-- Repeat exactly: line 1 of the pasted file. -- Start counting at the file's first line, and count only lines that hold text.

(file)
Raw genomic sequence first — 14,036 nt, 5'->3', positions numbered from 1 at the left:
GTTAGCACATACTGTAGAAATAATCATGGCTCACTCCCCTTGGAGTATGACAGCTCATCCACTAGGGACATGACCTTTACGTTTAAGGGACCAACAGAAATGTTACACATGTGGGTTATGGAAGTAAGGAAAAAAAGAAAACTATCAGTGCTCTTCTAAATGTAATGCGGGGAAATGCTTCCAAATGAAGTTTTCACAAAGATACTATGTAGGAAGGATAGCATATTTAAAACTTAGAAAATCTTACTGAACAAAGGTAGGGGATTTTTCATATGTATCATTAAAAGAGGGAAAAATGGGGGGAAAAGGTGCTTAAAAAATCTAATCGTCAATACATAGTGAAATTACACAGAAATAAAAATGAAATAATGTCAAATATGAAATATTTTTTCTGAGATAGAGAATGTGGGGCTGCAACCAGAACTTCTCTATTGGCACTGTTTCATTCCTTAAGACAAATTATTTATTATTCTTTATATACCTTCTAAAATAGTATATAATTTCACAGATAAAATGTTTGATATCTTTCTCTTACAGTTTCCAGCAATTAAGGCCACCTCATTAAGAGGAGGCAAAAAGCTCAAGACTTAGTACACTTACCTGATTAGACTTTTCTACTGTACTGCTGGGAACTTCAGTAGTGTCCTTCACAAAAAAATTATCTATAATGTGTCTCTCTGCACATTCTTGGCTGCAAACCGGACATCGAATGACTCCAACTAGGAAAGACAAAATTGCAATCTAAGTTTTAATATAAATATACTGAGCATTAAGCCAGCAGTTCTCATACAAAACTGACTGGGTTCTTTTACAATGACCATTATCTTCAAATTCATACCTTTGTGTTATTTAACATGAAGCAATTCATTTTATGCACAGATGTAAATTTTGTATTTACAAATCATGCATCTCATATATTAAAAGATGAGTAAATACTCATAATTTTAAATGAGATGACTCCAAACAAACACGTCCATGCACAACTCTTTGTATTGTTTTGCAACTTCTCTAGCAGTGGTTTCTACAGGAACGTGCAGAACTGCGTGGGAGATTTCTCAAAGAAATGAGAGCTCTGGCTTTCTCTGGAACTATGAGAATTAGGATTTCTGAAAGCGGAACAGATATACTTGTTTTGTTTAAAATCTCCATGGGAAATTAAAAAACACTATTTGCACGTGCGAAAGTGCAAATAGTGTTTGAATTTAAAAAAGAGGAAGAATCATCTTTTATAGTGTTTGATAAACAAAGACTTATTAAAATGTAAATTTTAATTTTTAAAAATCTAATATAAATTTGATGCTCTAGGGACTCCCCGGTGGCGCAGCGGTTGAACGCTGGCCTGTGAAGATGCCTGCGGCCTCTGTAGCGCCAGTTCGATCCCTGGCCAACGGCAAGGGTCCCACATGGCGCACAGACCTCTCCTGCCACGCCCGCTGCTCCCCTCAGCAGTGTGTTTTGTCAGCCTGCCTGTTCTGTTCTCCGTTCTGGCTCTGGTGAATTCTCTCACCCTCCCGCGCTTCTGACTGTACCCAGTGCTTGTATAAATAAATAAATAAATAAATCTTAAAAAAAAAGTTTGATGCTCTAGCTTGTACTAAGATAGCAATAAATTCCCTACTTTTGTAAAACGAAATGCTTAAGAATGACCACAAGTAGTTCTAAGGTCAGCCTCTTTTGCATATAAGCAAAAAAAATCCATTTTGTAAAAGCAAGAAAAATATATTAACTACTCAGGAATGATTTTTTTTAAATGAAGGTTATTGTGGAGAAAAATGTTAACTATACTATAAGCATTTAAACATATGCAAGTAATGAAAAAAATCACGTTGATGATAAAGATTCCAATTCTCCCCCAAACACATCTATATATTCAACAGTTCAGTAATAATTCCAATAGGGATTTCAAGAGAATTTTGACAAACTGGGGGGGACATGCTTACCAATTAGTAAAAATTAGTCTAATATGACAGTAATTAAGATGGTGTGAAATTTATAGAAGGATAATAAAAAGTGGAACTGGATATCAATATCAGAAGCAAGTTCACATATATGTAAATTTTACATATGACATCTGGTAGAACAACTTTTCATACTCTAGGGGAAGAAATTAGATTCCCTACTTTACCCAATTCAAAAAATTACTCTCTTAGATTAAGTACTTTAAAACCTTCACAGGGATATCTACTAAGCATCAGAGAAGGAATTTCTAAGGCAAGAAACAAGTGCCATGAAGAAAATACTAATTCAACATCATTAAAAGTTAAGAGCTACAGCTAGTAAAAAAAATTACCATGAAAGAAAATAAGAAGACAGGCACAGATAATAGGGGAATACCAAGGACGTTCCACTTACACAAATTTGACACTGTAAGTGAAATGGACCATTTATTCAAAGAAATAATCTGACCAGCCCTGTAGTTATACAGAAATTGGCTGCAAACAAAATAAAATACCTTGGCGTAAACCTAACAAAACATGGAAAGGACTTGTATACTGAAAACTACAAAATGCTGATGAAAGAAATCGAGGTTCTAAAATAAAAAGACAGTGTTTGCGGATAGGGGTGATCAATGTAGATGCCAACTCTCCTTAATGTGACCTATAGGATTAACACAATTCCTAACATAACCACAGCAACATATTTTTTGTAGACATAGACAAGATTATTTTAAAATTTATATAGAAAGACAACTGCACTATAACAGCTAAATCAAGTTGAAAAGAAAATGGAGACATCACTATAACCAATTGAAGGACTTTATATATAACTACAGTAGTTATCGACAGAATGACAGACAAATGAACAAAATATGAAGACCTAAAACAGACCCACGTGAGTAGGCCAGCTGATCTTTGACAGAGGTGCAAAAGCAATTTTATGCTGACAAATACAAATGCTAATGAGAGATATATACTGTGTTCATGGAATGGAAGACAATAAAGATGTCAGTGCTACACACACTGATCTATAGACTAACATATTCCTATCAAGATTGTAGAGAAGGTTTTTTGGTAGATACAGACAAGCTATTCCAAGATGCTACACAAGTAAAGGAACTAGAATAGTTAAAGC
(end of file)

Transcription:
Raw genomic sequence first — 14,036 nt, 5'->3', positions numbered from 1 at the left: